Rubbish robot released in the U.K.: Aquatic drone “shark” swallows plastic waste in effort to reduce ocean pollution

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Image: Rubbish robot released in the U.K.: Aquatic drone “shark” swallows plastic waste in effort to reduce ocean pollution

(Natural News) The waters of a U.K. harbor now serve as the hunting grounds of an aquatic drone called WasteShark. A robot shark with autonomous functions, the drone gobbles up plastic waste floating in the water, reducing the number of pollutants that enter the ocean while also protecting the local ecosystem and its inhabitants.

Ilfracombe Harbor, Devon recently hosted the first test run of the drone in the U.K. Earlier launches took place in South Africa, the United Arab Emirates, and three other countries.

The batteries of the robot shark let it swim for 3 miles (5 km) or eight hours straight before it needs to recharge. It can bring back as much as 130 lbs (60 kg) of plastic trash at the end of each trip into the harbor.

Dutch green tech company RanMarine based the WasteShark on the whale shark. A large but amiable animal, the shark feeds by opening its mouth while swimming. It swallows considerable volumes of water and filters the liquid for small organisms like plankton. (Related: WasteShark, a garbage-eating drone, now deployed in Dubai after successful tests in the Netherlands.)

Autonomous robot shark comes to U.K. waters to gobble up plastic trash

WasteShark uses the same scooping technique to collect plastic refuse from the harbor water. It can pick up garbage floating up to one foot (300 cm) below the surface of the water and brings its payload to a nearby location.

Since it uses electric batteries and quiet motors, the robot shark doesn’t generate any additional pollution – including noise pollution – that might disrupt the local ecosystem. It also does not harm any wildlife.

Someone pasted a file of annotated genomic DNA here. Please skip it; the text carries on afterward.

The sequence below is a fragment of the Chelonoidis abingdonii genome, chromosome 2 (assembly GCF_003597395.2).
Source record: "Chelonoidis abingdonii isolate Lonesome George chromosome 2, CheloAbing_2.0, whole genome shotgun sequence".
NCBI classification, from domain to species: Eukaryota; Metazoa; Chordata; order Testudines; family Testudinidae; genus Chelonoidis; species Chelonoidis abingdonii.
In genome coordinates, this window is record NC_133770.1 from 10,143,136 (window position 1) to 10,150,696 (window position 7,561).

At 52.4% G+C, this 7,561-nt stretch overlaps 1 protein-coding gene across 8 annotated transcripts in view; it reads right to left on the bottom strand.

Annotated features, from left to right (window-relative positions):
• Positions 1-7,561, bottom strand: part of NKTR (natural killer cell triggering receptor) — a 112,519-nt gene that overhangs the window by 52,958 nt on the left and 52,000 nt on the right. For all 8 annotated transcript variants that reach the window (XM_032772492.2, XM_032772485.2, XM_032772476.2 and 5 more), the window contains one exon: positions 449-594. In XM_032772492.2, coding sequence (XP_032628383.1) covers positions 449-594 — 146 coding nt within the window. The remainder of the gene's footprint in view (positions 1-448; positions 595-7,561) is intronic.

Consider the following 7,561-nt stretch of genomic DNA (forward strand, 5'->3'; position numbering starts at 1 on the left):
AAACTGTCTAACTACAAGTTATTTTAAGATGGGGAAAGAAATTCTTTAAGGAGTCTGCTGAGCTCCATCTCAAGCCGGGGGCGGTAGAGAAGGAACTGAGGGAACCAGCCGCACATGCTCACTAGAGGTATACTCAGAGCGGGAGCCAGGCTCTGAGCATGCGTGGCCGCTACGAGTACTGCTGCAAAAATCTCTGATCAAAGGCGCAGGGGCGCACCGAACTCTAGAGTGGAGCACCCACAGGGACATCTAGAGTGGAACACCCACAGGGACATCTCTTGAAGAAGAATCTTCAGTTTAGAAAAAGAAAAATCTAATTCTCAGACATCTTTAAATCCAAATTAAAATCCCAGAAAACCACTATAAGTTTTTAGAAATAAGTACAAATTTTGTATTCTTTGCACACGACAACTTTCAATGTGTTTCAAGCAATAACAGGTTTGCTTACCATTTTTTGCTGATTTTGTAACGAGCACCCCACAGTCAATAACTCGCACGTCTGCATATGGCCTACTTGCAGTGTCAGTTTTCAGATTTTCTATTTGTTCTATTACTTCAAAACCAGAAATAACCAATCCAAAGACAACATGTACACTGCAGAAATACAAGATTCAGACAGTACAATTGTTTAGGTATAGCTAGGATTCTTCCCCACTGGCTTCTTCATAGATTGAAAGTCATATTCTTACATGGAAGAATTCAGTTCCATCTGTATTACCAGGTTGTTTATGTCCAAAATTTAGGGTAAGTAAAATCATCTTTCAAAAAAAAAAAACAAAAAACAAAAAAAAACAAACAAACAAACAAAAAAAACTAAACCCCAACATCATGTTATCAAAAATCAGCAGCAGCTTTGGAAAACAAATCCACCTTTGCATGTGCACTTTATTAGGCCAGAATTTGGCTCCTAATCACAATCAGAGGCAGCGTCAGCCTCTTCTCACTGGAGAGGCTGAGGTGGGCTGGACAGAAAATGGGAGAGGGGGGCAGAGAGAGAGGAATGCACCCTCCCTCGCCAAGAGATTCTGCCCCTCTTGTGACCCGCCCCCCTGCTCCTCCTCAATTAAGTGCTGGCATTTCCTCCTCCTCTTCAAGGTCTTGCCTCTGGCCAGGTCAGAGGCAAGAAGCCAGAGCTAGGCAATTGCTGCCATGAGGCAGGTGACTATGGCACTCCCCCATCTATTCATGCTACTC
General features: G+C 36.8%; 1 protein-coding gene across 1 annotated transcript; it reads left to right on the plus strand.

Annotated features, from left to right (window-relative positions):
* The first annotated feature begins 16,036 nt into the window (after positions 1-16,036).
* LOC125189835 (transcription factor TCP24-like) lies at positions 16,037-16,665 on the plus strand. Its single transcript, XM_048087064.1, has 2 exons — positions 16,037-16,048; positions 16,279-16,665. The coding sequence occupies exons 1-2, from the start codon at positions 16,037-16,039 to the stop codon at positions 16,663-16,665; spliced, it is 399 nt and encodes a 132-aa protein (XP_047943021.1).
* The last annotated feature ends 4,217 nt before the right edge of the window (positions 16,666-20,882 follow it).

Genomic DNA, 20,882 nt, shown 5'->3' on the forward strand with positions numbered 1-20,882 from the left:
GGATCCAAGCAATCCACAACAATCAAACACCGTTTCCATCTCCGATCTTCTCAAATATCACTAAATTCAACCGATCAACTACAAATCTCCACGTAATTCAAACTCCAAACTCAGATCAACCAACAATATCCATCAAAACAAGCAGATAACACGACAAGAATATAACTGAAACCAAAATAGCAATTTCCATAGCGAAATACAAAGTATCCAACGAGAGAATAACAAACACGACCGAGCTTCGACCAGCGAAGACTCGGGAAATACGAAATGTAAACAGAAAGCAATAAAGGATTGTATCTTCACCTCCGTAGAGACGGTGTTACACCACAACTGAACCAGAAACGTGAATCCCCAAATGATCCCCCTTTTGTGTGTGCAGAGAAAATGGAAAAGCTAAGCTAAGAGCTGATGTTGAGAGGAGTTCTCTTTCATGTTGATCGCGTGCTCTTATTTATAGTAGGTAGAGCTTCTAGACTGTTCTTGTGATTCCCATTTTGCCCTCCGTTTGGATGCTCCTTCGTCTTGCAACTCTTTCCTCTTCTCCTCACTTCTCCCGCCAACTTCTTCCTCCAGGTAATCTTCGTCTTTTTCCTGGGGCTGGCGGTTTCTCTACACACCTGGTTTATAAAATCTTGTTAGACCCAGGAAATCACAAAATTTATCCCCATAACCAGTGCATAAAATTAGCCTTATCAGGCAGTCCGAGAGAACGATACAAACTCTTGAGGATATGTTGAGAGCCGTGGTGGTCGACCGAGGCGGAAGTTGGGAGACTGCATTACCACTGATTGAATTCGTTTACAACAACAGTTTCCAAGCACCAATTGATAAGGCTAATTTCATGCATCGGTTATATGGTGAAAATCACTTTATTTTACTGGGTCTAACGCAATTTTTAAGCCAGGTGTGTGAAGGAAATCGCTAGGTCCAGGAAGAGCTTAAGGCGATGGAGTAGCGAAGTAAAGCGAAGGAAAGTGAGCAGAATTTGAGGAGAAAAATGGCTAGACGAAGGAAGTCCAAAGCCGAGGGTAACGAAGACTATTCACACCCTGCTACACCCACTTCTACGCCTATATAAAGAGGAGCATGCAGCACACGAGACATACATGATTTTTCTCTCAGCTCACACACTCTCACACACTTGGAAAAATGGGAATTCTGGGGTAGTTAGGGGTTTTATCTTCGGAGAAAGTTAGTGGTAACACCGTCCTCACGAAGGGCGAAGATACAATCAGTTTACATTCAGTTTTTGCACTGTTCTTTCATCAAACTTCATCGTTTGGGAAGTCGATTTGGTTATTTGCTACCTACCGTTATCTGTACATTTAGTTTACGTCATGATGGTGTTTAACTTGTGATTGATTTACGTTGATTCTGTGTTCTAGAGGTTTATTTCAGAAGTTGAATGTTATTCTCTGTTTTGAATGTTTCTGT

While it can putter off on its own, WasteShark may also be directed by a human through a remote controller or an electronic tablet. A GPS tracker aboard the aquatic drone keeps its operators informed about its current position.

A laser imaging device lets the autonomous robot scan its surroundings. If it detects light reflected off an object, WasteShark alters its course to avoid a collision. Other sensors aboard the drone take various readings of the water.

WasteShark’s test run in Ilfracombe Harbor is part of an effort by the World Wildlife Fund and Sky Ocean Rescue to protect the marine environment of North Devon.

Ilfracombe Harbor lies within a Marine Protected Area in Devon. Grey seals and pink sea fan corals are some of the protected species that live near the port.

By cleaning plastic waste in the harbor, WasteShark will keep the pollutants from spreading to the nearby protected area and the ocean.

Protecting marine environments with aquatic drones

“The marine protected areas in north Devon are home to some of the country’s most incredible coastlines and marine life, but plastic is having a devastating effect on our oceans,” explained WWF official Dr. Jenny Oates. “The WasteShark will help us fight the rubbish that enters the harbour, snapping it up before the tide takes it out to sea and it ends up threatening wildlife in other precious marine areas.”

The aquatic drone is programmed to patrol areas in Ilfracombe Harbor that often accumulate plastic waste. Operators can give the robot new directions and keep track of the drone from a distance.

While it mainly recovers plastic trash, WasteShark also cleans up oil, pollutants, algae, and aquatic plants that are considered pests. If it works five days a week, it can clean up to 15 tons of various waste every year.

“WasteShark is cheaper, greener, more effective and less disruptive than other methods of dealing with marine litter,” commented RanMarine officer Oliver Cunningham. “We hope to see our drone in cities and towns – wherever humans live on water – around the world.”

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